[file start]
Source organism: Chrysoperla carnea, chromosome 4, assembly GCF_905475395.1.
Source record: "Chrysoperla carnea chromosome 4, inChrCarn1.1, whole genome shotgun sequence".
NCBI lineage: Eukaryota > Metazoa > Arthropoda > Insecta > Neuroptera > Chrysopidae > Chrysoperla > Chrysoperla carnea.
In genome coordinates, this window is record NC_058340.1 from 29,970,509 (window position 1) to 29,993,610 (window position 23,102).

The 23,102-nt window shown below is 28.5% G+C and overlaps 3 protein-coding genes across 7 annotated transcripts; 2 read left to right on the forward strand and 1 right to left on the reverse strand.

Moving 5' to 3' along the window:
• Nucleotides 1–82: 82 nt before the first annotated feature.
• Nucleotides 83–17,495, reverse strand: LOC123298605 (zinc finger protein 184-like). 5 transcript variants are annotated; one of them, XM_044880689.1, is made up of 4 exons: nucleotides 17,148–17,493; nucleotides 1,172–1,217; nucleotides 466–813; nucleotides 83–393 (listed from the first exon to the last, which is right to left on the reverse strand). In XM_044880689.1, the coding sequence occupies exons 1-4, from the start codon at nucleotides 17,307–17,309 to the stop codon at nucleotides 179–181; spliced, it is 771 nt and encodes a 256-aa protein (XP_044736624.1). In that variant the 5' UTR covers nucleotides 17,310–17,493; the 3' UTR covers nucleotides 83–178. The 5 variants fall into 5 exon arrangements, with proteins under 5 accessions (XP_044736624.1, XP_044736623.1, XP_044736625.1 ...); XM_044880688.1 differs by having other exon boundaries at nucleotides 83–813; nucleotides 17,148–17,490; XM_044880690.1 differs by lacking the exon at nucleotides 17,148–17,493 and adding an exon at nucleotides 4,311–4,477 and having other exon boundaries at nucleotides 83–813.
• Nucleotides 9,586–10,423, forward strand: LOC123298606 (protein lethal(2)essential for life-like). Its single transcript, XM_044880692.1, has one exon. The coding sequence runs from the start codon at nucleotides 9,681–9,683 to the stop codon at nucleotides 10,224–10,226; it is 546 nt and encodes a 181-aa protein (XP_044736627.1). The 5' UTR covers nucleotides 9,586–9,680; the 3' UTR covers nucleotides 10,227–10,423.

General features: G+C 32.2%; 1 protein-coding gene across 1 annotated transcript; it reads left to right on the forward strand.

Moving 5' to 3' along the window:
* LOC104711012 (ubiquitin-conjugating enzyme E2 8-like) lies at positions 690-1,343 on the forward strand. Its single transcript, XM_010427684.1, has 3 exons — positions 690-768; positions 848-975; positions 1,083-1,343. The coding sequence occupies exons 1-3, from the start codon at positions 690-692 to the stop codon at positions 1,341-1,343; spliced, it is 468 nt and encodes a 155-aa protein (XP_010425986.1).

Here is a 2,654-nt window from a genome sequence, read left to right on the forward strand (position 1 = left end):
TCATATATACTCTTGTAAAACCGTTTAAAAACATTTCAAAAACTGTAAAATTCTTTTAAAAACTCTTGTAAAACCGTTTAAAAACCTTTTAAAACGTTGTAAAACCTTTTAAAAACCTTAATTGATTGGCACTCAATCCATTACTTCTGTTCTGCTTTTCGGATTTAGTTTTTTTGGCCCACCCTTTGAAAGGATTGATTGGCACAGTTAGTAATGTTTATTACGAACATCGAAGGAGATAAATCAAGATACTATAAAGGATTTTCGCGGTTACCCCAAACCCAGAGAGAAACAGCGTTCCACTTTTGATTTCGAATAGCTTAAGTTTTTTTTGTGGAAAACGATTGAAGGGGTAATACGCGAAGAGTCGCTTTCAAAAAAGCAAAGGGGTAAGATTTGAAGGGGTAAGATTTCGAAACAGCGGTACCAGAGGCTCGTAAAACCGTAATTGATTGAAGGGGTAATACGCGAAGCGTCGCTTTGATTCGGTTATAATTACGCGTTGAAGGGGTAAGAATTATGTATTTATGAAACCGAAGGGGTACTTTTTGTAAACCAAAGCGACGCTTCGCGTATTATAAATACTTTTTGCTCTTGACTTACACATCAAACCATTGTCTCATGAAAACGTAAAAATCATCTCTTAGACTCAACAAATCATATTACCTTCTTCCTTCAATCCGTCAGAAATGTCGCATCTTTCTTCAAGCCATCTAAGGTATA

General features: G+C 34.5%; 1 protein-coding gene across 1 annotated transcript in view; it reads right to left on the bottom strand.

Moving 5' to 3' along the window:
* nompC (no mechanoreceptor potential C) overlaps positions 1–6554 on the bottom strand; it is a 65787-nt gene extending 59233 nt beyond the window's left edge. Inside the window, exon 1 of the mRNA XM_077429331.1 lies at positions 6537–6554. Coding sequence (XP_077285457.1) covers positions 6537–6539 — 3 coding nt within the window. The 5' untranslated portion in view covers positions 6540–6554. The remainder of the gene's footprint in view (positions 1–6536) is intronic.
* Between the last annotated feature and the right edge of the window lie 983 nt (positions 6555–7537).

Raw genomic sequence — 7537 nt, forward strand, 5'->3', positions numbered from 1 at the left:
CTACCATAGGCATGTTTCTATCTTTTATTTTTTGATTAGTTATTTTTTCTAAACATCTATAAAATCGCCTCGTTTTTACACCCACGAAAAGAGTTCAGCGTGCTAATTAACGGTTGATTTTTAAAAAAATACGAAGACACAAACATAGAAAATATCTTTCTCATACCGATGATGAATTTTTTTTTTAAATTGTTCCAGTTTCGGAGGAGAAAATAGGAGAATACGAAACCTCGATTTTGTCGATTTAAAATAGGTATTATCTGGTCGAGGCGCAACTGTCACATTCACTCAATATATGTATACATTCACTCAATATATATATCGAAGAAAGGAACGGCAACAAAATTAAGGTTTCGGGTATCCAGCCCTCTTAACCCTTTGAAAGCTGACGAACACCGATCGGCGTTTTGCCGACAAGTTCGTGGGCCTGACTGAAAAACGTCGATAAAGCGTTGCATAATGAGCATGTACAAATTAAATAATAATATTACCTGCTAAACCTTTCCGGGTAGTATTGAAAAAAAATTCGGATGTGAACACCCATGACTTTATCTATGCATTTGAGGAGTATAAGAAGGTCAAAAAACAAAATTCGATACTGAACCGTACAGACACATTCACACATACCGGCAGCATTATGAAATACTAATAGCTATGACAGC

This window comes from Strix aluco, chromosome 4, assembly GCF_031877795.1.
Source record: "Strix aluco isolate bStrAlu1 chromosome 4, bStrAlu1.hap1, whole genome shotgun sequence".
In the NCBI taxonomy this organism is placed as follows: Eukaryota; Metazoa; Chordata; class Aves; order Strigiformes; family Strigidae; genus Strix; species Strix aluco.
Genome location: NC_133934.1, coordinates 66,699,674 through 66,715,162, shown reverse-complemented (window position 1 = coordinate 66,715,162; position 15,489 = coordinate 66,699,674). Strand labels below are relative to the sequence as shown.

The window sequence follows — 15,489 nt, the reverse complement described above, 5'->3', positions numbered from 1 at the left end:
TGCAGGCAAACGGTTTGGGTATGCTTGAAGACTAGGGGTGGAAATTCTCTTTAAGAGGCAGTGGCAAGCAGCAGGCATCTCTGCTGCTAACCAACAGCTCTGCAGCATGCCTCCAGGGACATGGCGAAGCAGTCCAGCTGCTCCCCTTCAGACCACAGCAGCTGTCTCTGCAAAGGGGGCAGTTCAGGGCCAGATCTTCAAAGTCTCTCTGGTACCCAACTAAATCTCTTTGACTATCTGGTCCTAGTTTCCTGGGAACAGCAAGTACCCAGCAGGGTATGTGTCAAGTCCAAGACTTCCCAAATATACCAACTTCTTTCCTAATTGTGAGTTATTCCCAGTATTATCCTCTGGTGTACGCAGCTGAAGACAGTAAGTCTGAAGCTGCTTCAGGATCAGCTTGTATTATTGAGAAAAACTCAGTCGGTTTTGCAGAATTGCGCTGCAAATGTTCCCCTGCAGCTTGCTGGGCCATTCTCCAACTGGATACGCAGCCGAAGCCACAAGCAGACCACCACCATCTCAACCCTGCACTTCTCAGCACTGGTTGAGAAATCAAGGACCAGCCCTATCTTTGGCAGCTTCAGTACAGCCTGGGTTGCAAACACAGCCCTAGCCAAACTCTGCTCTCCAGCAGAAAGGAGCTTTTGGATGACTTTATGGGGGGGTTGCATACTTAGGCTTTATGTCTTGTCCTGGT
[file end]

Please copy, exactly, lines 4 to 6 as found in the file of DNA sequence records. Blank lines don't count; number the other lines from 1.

In genome coordinates, this window is record NC_058340.1 from 29,970,509 (window position 1) to 29,993,610 (window position 23,102).

The 23,102-nt window shown below is 28.5% G+C and overlaps 3 protein-coding genes across 7 annotated transcripts; 2 read left to right on the forward strand and 1 right to left on the reverse strand.

Moving 5' to 3' along the window: